By Amber Friedrichsen
What does environmental action have to do with theater? As a senior in environmental science and performing arts, Valentine Chenus believes the two go hand-in-hand when it comes to spreading a message and making an impact.
Chenus grew up exploring the outdoors and participating in high school drama. It wasn’t until she came to Iowa State University that she realized she could pursue both of her passions as a double major. Since then, she has been connecting the dots between the two disciplines.
“Theater is a vessel to spread information about environmental action,” she said. “Whether it’s a story as simple as a fairy tale or an idea about global climate change, it’s all about communicating to an audience.”
She has been an actor and a dancer in several university productions, and she has held many leadership roles behind the scenes. Last year, she was an assistant director for the new musical "BABA," which is a retelling of the legend of Baba Yaga about a character who is concerned about global climate change. The theme of the musical inspired a post-show exhibit about environmental action at Iowa State.
“We used the lobby of Fisher Theater as a display room for resources about campus sustainability efforts, like recycling and composting,” Chenus said. “It was cool to be a part of something at the intersection of the two things I love.”
Chenus was also the stage manager for "Climate Change Theatre Action" in the fall. This series of short plays about environmental protection was performed 17 times in various locations, including Parks Library, the Ames Farmers Market and a city art festival. As stage manager, Chenus organized rehearsal schedules, created blocking notes for the cast and collaborated with the design team.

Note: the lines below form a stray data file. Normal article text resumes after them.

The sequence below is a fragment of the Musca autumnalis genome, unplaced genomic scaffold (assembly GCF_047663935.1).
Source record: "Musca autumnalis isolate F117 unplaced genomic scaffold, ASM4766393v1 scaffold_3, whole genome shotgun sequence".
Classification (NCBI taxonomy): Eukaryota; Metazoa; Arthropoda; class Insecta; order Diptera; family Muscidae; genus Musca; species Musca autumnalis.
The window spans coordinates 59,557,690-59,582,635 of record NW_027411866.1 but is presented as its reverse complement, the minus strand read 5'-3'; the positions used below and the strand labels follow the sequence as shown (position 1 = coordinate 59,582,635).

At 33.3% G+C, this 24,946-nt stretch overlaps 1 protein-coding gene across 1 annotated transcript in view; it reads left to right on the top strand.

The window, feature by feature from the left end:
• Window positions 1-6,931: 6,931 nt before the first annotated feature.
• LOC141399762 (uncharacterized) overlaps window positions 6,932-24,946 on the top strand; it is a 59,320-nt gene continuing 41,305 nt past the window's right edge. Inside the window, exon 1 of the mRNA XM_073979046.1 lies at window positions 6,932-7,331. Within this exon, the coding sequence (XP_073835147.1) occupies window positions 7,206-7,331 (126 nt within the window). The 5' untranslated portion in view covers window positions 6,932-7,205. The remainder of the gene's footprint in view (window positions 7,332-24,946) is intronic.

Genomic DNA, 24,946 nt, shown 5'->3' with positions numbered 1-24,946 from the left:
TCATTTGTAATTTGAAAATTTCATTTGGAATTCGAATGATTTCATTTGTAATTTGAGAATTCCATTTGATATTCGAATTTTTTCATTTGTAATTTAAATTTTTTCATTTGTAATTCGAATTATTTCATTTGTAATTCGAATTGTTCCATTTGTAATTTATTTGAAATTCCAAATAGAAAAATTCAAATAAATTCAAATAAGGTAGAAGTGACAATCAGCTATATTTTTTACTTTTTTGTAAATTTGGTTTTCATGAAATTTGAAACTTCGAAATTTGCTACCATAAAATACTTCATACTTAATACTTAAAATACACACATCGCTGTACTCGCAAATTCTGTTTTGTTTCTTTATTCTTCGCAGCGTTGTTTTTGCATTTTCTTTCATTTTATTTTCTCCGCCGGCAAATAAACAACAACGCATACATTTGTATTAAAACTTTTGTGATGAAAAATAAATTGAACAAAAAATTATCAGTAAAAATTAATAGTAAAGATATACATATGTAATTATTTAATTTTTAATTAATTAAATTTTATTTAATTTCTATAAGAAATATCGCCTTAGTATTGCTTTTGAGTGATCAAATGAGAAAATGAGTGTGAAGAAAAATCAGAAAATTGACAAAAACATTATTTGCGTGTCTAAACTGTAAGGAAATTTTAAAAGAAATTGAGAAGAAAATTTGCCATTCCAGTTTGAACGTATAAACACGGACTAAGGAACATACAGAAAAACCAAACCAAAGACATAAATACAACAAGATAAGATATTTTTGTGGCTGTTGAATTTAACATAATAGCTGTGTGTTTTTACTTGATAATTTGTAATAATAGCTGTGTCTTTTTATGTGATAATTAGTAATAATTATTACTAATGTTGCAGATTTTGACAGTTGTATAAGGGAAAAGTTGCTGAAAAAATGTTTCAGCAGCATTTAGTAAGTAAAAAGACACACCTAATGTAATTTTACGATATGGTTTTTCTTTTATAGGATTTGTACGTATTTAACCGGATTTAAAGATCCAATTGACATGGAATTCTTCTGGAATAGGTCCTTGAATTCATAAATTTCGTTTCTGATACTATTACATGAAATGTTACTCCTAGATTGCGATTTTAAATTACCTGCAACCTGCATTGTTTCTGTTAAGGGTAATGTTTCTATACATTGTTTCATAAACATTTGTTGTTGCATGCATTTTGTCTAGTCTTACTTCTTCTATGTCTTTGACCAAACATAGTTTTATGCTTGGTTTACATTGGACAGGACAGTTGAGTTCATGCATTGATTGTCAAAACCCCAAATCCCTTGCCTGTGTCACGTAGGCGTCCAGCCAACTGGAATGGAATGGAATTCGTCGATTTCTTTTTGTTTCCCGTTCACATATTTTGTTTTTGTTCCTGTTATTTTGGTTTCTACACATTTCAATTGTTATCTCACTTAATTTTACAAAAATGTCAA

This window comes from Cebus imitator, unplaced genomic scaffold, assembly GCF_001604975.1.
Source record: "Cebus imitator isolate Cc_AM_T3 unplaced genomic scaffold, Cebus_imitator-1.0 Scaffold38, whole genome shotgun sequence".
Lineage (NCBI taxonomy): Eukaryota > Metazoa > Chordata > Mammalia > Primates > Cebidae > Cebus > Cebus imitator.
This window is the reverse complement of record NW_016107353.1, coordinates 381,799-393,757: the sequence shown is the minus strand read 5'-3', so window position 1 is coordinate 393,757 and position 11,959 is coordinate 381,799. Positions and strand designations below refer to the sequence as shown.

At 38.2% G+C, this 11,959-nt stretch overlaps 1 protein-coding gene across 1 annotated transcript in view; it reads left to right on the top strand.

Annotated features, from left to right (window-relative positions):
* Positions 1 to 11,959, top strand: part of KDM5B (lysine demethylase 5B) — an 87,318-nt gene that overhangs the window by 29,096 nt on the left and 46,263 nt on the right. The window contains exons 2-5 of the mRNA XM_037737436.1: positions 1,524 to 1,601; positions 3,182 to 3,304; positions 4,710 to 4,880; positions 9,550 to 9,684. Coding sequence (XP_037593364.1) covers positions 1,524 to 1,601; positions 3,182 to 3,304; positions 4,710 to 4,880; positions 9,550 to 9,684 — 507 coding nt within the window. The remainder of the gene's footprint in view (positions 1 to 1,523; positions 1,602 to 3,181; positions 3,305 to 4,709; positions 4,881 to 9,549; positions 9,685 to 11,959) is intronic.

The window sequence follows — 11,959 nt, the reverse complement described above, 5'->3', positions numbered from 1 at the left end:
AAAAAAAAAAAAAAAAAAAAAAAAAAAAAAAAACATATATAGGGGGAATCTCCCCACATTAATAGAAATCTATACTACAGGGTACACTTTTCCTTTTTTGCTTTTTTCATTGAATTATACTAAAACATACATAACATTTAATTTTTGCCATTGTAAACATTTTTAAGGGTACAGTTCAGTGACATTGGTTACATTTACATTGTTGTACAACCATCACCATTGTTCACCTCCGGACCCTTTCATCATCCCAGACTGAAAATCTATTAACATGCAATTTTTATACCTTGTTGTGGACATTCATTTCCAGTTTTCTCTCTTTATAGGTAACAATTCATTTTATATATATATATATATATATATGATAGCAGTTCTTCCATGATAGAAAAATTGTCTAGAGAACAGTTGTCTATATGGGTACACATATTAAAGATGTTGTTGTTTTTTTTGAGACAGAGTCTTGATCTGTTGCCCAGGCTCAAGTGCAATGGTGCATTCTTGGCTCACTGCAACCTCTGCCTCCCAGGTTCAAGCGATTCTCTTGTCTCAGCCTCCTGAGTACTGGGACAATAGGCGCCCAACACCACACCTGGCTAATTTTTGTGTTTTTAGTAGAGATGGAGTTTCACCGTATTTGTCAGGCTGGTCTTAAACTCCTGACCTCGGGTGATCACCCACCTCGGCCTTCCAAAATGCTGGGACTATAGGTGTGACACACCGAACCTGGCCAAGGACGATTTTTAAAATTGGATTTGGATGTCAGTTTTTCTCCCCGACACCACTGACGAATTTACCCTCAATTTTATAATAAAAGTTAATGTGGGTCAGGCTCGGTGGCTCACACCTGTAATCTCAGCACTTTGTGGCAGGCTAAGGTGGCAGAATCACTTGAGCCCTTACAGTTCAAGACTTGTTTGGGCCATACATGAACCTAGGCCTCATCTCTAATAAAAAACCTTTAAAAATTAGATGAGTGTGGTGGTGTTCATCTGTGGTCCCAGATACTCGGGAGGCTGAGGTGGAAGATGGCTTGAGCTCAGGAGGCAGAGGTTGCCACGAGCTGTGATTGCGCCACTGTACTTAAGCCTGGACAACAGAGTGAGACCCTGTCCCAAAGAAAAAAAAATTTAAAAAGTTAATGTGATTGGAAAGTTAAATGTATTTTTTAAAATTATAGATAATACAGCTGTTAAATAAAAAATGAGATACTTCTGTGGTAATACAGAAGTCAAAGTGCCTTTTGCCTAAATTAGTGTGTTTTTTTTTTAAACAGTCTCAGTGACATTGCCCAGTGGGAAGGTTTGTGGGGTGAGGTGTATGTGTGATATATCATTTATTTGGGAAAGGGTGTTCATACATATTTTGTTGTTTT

In addition to her advocacy on stage, Chenus has been a leader for environmental action on campus. She previously served as the vice-chair for the student government sustainability committee and is currently the co-president of the Green Umbrella. This organization brings together various sustainability clubs to do service projects and encourage ecofriendly practices among students, faculty and staff.
Chenus has also worked as the campus and community engagement intern for Live Green, a university initiative created to promote campus-wide sustainability. In this position, she organized events like Sustainapalooza and the Earth Day Celebration where local businesses come to Iowa State to share their sustainability efforts with students.
Dick Williams, student services specialist in environmental science, is Chenus’ academic advisor. He has witnessed her leadership in these organizations and as a peer mentor for the Science of the Environment and Sustainable Systems learning community.
“Valentine has taken full advantage of the opportunities available at Iowa State,” Williams said. “She is everything we look for in a peer mentor; she is motivated, self-directed and offers help to others.”
After graduating from college next year, Chenus plans on working in research before returning to graduate school for aquatic ecology. During that time, she wants to continue managing and performing in public productions, especially if they are about environmental action.